Research Article

Variable Lengths of Stay among Ischemic Stroke Subtypes in Chinese General Teaching Hospitals

  • Yi Li,

    Affiliation: Peking University Medical Informatics Center, Peking University, Beijing, People’s Republic of China

  • Hui Liu,

    Affiliation: Peking University Medical Informatics Center, Peking University, Beijing, People’s Republic of China

  • Jing Wang,

    Affiliation: Peking University Medical Informatics Center, Peking University, Beijing, People’s Republic of China

  • Yan Li,

    Affiliation: Department of Hospital Management of Peking University Health Science Center, Neurology Department of Peking University First Hospital, Peking University, Beijing, People’s Republic of China

  • Guo-Pei Yu,

    Affiliation: Peking University Medical Informatics Center, Peking University, Beijing, People’s Republic of China

  • Xie-Min Ma,

    Affiliation: School of Public Health, Peking University Health Science Center, Peking University, Beijing, People’s Republic of China

  • Ming-Hui Liang,

    Affiliation: Institute of Hospital Management of the Ministry of Health, Beijing, People’s Republic of China

  • Jun Zhang mail, (JZ); (LPZ)

    Affiliation: Department of Hospital Management of Peking University Health Science Center, Neurology Department of Peking University Third Hospital, Peking University, Beijing, People’s Republic of China

  • Lue Ping Zhao mail (JZ); (LPZ)

    Affiliation: Peking University Medical Informatics Center, Peking University, Beijing, People’s Republic of China

  • Published: September 28, 2012
  • DOI: 10.1371/journal.pone.0045101



Length of stay (LOS) is one of the most important quantitative indexes that measures health service utilization within a hospital. Many studies have examined the association of three major stroke categories with LOS. Our aim is to investigate the differences of LOS among ischemic stroke subtypes, results from which are helpful to healthcare providers and government agencies to improve health care delivery efficiency.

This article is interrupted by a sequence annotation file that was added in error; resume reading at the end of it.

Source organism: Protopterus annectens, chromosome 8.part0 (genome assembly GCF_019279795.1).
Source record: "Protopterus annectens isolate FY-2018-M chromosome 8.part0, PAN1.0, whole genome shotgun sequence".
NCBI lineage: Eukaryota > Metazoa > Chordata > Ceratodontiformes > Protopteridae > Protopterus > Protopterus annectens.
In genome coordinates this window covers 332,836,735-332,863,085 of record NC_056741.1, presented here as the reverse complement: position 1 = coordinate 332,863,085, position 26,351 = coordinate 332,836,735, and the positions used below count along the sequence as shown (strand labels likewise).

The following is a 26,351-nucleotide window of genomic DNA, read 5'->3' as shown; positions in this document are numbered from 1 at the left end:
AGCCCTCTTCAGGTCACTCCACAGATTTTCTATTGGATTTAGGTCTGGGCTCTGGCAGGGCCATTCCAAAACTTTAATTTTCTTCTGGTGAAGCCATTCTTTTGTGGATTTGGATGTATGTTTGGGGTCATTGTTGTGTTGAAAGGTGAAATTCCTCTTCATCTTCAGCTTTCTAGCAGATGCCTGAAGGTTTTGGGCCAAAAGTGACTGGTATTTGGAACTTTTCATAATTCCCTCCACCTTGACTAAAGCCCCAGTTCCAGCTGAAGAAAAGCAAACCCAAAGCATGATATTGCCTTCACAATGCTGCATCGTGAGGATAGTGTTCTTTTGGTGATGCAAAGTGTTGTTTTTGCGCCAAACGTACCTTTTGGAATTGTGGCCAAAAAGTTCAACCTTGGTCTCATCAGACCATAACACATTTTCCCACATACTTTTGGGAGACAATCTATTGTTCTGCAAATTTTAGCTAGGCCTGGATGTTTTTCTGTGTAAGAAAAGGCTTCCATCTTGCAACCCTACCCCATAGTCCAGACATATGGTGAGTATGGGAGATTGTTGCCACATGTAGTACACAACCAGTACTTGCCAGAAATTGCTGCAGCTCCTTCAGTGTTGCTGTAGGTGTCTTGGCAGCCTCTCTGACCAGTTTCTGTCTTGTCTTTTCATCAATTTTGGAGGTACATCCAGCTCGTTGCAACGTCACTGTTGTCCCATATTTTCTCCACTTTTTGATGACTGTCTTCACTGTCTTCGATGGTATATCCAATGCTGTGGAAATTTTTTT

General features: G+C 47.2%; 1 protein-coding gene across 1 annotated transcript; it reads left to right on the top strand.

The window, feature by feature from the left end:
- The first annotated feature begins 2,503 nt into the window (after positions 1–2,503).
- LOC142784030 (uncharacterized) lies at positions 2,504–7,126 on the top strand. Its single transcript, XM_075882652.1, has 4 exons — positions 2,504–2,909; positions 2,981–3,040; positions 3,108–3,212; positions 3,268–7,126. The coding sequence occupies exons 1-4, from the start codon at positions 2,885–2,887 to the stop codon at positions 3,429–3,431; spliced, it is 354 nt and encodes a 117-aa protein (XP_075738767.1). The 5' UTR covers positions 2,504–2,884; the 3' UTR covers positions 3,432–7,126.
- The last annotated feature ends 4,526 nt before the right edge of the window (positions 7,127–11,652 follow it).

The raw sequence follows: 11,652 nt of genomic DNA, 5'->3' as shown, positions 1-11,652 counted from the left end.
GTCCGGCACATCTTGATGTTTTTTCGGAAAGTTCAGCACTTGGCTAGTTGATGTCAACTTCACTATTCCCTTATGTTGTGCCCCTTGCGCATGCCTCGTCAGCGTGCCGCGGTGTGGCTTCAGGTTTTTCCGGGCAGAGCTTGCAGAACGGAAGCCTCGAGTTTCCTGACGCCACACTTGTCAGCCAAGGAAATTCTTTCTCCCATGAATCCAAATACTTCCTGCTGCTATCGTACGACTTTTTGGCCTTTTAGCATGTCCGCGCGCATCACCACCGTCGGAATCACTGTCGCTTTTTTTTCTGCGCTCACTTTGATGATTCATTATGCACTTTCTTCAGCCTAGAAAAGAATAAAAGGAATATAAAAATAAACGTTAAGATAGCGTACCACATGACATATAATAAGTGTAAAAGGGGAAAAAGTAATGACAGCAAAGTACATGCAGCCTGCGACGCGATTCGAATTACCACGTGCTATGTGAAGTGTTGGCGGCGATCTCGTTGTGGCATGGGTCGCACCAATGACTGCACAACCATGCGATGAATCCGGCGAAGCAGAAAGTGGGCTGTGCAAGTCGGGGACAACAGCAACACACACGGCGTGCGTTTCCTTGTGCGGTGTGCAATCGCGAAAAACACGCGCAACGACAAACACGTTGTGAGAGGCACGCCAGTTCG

Methodology/Principal Findings

Using the Beijing Municipal Health Bureau’s hospitalization summary reports, we performed a retrospective study among first-ever in-hospital patients with ischemic stroke (ICD-10 I63) in three general teaching hospitals in Beijing, China, from 2006 to 2010 with generalized linear model. In our study, 5,559 patients (female, 36.0%; age, 64.4±12.9 years) were included. The estimated mean LOS of ischemic stroke was 17.4±1.8 days. After adjusting for confounders, LOS of lacunar infarction (14.7 days; p<0.001) and LOS of small cerebral infarction (17.0 days; p = 0.393) were shorter than that of single cerebral infarction (17.9 days, p<0.001). LOS of multi-infarct (19.0 days; p = 0.028), brainstem infarction (19.3 days; p = 0.045), basal ganglia infarction (18.5 days; p = 0.452) and other subtypes of ischemic stroke (18.9 days; p = 0.327) were longer than that of single cerebral infarction.


LOS of ischemic stroke patient differes across single cerebral infarction, lacunar infarction, multi-infarct and brainstem infarction patients. The ascending order of LOS was lacunar infarction, small cerebral infarction, single cerebral infarction, basal ganglia infarction, other subtypes of ischemic stroke, multi-infarct and brainstem infarction.